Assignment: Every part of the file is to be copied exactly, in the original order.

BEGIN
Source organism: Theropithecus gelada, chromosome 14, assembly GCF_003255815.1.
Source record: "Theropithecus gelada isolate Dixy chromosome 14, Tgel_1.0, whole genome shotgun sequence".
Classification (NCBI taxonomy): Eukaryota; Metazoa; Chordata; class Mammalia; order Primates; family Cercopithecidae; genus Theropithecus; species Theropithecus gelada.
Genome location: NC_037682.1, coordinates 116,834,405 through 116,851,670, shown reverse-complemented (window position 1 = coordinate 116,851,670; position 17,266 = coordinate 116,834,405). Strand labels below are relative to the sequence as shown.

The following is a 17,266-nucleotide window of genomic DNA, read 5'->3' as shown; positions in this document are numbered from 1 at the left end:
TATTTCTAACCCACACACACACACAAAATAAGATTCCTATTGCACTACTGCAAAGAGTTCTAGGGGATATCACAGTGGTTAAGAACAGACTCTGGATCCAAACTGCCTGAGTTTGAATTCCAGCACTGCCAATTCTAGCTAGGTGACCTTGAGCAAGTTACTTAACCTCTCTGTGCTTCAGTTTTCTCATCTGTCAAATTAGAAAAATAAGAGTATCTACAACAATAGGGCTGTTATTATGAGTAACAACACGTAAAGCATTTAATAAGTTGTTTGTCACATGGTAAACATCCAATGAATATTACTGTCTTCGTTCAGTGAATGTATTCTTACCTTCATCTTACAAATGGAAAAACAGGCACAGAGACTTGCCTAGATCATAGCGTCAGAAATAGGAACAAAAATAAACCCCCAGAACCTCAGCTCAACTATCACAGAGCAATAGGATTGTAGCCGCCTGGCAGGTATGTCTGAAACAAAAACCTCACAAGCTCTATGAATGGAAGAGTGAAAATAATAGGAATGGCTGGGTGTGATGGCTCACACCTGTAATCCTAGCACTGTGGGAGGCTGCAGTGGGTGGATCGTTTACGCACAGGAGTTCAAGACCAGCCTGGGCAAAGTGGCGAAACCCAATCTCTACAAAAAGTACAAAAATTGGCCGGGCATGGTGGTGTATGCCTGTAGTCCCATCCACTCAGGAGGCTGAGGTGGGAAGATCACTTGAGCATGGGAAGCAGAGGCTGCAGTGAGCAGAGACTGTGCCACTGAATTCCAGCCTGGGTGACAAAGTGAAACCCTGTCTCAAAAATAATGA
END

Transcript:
Source organism: Theropithecus gelada, chromosome 14, assembly GCF_003255815.1.
Source record: "Theropithecus gelada isolate Dixy chromosome 14, Tgel_1.0, whole genome shotgun sequence".
Classification (NCBI taxonomy): Eukaryota; Metazoa; Chordata; class Mammalia; order Primates; family Cercopithecidae; genus Theropithecus; species Theropithecus gelada.
Genome location: NC_037682.1, coordinates 116,834,405 through 116,851,670, shown reverse-complemented (window position 1 = coordinate 116,851,670; position 17,266 = coordinate 116,834,405). Strand labels below are relative to the sequence as shown.

The following is a 17,266-nucleotide window of genomic DNA, read 5'->3' as shown; positions in this document are numbered from 1 at the left end:
TATTTCTAACCCACACACACACACAAAATAAGATTCCTATTGCACTACTGCAAAGAGTTCTAGGGGATATCACAGTGGTTAAGAACAGACTCTGGATCCAAACTGCCTGAGTTTGAATTCCAGCACTGCCAATTCTAGCTAGGTGACCTTGAGCAAGTTACTTAACCTCTCTGTGCTTCAGTTTTCTCATCTGTCAAATTAGAAAAATAAGAGTATCTACAACAATAGGGCTGTTATTATGAGTAACAACACGTAAAGCATTTAATAAGTTGTTTGTCACATGGTAAACATCCAATGAATATTACTGTCTTCGTTCAGTGAATGTATTCTTACCTTCATCTTACAAATGGAAAAACAGGCACAGAGACTTGCCTAGATCATAGCGTCAGAAATAGGAACAAAAATAAACCCCCAGAACCTCAGCTCAACTATCACAGAGCAATAGGATTGTAGCCGCCTGGCAGGTATGTCTGAAACAAAAACCTCACAAGCTCTATGAATGGAAGAGTGAAAATAATAGGAATGGCTGGGTGTGATGGCTCACACCTGTAATCCTAGCACTGTGGGAGGCTGCAGTGGGTGGATCGTTTACGCACAGGAGTTCAAGACCAGCCTGGGCAAAGTGGCGAAACCCAATCTCTACAAAAAGTACAAAAATTGGCCGGGCATGGTGGTGTATGCCTGTAGTCCCATCCACTCAGGAGGCTGAGGTGGGAAGATCACTTGAGCATGGGAAGCAGAGGCTGCAGTGAGCAGAGACTGTGCCACTGAATTCCAGCCTGGGTGACAAAGTGAAACCCTGTCTCAAAAATAATGA